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Runners dodge car accidents using forgotten secrets from World War I fighter pilots.

Posted by George Parker on
Runners dodge car accidents using forgotten secrets from World War I fighter pilots.

 

Runners can learn from World War I fighter pilots. 

During the Great War, pilots created tactical advantage using the sun. When stalking, an attacking pilot would position his plane in front of the sun. As a result, an unsuspecting opponent plane would be looking back into the sun, blinding the pilot and effectively camouflaging the attacking aircraft.

The tactic applies to runners. You can run safer in traffic by knowing where the sun is positioned, especially at dawn and dusk when the sun is set low to the horizon. Start by watching your running shadow. If your shadow is running in front of you, then the sun is behind you. Conversely, if your shadow is behind, then the sun is out front.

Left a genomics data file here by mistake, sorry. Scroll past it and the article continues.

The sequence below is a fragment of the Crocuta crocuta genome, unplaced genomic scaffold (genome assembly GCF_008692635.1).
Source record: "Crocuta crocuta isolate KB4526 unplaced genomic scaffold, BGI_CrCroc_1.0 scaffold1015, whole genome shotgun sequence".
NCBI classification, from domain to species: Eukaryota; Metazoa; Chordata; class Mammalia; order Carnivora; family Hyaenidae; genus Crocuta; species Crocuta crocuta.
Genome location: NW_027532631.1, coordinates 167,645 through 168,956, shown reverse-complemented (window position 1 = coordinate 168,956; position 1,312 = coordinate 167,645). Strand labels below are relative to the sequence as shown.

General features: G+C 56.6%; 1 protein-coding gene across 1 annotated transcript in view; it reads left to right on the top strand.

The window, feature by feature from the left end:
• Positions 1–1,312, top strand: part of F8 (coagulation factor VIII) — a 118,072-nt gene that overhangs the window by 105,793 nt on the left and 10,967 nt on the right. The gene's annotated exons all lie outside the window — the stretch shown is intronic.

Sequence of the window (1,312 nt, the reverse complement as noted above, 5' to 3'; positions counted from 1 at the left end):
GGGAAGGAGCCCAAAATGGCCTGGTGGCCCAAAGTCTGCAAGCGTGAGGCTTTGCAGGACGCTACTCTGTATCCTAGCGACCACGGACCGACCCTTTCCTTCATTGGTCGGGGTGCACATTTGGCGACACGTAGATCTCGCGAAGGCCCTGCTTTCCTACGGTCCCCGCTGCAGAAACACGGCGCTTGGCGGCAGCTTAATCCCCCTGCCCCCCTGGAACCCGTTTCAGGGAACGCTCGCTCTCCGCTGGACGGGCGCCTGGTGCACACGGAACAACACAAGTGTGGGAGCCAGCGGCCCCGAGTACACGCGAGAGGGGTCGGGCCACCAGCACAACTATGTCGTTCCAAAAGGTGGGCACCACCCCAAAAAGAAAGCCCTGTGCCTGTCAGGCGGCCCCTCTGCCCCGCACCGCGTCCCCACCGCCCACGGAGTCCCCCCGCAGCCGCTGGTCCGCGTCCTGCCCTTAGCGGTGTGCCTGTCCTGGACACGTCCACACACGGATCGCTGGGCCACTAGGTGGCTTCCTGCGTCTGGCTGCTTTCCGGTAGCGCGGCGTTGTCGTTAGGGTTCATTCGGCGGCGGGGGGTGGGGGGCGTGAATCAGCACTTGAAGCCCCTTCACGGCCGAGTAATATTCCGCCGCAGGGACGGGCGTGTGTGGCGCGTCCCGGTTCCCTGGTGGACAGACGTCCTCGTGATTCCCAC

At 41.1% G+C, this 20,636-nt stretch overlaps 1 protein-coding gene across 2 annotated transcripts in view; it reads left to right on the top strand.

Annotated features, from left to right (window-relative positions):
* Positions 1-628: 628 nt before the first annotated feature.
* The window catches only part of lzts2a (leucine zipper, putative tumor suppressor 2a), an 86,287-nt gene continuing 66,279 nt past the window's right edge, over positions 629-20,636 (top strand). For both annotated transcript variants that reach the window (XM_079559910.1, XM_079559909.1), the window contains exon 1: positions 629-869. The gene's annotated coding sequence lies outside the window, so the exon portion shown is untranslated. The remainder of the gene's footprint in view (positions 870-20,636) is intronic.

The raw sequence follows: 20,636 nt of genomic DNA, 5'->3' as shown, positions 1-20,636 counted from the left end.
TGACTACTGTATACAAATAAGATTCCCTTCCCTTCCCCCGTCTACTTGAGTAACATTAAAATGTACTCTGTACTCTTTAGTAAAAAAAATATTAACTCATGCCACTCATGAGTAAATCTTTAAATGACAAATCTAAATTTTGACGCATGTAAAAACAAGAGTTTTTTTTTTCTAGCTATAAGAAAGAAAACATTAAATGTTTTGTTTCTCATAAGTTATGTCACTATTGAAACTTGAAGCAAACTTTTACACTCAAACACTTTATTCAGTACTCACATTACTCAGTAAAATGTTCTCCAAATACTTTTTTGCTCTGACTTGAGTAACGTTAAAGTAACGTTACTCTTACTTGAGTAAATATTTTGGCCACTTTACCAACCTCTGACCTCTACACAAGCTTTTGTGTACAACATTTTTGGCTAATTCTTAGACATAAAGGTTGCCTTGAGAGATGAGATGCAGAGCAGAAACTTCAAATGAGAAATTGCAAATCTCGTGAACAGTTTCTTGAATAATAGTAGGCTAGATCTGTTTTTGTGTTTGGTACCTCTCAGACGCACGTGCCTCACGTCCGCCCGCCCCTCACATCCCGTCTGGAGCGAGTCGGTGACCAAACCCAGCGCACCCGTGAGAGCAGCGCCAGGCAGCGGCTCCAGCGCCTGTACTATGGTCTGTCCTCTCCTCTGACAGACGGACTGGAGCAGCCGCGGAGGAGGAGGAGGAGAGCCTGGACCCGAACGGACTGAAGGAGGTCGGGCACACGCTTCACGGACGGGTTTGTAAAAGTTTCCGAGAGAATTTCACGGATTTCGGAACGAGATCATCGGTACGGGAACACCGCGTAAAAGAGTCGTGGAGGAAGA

Cars driving toward you will be blinded by the sun when your running shadow is in front of you (e.g., the sun is behind you). This is generally true because we run on the left side of the road in the United States. Drivers are blinded by sunlight the worse in the early morning and early evening when the sun is set low in the sky. When the sun is behind you, be proactive giving cars extra space on the road and be forgiving of close passes.

Stay safe and attack those roads like a fighter pilot!

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